• Operating activities: include cash effects of transactions and other events impacting net income calculations
      • Investing activities: include business transactions involving the acquisition or disposal of long-term assets like land, buildings, equipment
      • Financing activities: include the cash effects of transactions and other events involving creditors and owners
  • 2.6 The financial accounting process
    • Accounting Equation: Assets = Liabilities + Stockholders' Equity
      • Together, creditors and owners provide all the assets in a corporation
        • Higher the proportion of assets provided by owners, the more solvent the company
        • However, companies can somtimes improve profitability by borrowing from creditors and using the funds effectively
    • Accounting transaction is any business activity or event that causes a measurable change in the accounting equation
      • Ex: exchange of cash for merchandise
      • Source document: written or printed evidence of a business transaction that describes the essential facts of the transaction
  • 2.7 Underlying assumptions or concepts
    • Business entity concept: assumes that each business has an existence separate from its owners, creditors, employees, customers, other interested parties, and other businesses
    • Money measurement concept: economic activity is recorded and reported in a common unit of measure (dollars)
    • Exchange-price (or cost) concept: most assets are recorded at their acquisition cost
    • Going-concern concept: accountants assume that the business entity will continue operations into the indefinite future, which allows accountants to value long-term assets (like land) at cost on the balance sheet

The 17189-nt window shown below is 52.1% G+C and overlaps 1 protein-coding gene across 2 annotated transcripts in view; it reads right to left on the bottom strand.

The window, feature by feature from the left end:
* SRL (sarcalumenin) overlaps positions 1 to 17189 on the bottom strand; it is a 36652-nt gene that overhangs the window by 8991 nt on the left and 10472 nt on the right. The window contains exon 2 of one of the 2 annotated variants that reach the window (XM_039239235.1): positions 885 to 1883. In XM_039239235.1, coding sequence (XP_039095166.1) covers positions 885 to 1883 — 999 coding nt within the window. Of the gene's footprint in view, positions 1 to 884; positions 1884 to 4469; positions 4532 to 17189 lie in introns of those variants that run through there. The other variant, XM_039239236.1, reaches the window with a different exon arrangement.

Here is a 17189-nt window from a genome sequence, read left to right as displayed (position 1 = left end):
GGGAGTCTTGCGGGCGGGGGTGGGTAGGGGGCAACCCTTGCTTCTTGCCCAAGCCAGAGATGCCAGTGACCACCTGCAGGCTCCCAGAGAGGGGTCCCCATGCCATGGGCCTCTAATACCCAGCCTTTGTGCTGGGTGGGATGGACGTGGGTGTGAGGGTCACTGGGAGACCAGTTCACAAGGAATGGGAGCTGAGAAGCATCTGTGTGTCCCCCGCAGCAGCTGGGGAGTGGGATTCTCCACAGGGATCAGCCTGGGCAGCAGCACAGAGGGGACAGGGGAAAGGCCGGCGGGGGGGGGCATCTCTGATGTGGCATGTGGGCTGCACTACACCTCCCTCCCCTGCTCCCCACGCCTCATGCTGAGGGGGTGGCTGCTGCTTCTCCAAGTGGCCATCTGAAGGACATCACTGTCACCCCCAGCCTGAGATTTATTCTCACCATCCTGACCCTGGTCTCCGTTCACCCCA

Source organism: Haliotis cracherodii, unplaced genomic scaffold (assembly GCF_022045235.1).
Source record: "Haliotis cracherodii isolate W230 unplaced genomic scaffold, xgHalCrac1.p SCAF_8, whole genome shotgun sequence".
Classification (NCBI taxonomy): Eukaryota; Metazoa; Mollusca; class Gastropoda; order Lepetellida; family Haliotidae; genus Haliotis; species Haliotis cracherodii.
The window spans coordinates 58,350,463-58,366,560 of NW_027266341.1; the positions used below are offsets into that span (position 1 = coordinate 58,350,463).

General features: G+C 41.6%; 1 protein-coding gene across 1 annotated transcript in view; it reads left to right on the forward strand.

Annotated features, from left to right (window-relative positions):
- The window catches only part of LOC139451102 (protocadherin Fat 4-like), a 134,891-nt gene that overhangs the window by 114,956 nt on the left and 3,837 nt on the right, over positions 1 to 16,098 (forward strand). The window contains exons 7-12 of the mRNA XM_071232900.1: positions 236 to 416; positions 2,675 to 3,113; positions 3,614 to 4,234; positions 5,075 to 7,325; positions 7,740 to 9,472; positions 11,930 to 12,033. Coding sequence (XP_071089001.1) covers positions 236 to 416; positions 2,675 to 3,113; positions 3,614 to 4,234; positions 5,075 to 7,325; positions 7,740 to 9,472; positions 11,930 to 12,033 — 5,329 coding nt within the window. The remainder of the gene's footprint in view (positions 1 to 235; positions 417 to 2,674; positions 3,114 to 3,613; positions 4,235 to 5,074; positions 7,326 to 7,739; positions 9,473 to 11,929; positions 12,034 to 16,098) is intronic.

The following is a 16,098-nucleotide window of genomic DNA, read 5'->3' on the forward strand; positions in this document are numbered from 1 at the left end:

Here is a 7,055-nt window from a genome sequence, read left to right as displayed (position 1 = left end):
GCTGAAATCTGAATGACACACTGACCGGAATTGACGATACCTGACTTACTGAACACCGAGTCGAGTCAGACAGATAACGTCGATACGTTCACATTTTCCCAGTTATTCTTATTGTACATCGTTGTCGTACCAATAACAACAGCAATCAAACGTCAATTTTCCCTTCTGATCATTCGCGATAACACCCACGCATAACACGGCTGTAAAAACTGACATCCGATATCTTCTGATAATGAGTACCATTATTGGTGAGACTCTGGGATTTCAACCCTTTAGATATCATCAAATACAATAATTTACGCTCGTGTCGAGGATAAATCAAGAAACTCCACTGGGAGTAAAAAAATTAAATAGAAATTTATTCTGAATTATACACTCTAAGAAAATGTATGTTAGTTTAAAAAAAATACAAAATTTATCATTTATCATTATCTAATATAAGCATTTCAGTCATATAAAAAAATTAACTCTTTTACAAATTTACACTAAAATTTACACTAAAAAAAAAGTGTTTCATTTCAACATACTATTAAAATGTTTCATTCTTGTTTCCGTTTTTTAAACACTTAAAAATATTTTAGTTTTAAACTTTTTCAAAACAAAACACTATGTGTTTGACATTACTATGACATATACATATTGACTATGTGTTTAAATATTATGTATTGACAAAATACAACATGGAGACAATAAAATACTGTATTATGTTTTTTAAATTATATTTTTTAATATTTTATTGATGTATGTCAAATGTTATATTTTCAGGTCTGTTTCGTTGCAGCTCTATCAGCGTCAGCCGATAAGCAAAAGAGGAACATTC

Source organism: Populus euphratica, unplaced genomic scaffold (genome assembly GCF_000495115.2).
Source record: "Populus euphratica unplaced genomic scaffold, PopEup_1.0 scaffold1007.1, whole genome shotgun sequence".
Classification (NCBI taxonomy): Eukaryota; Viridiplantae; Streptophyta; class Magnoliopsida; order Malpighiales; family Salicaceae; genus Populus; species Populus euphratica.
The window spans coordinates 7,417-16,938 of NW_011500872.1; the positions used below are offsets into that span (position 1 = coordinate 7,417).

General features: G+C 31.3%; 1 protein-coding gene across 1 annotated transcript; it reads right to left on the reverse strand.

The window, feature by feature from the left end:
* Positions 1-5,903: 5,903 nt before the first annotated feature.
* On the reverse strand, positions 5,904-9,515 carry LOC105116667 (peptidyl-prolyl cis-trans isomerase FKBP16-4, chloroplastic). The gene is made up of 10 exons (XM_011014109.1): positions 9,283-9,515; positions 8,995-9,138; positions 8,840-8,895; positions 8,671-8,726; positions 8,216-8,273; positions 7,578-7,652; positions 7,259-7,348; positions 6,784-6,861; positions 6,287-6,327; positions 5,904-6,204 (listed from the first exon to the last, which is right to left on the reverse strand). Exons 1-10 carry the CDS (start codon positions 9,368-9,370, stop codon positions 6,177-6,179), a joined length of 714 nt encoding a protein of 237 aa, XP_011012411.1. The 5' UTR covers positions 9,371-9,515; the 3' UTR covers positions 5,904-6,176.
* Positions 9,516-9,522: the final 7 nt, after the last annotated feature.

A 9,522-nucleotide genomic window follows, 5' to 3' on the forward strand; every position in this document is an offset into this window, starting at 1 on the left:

• Periodicity concept: an entity’s life can be meaningfully subdivided into time periods (moths or years) to report results of economic activities
  • 2.8 Transactions affecting only the balance sheet
    • Examples: Owners invested cash, borrowed money from a creditor, purchased trucks and office equipment for cash, purchased office equipment on account, paid an account payable
      • People do not form a business to hold existing assets, though - they form businesses so their assets can generate greater amounts of assets

  • 2.9 Transactions affecting the income statement and/or balance sheet
    • People do not form a business to hold existing assets, though - they form businesses so their assets can generate greater amounts of assets
    • Revenues earned by providing goods and services must exceed the expenses incurred - IE business must be profitable. Hence the income statement:

  • 2.10 Summary of balance sheet and income statement transactions
  • 2.11 Dividends paid to owners (stockholders)
  • 2.12 Analyzing and using the financial results—the equity ratio

1.3.1: Financial Statements

1.3.2: Understanding the Accounting Equation

1.3.3: Principles of Accounting Transactions

1.3.4: Transactions Affecting the Income Statement and/or Balance Sheet

1.4: Accounting Theory

Unit 1 Assessment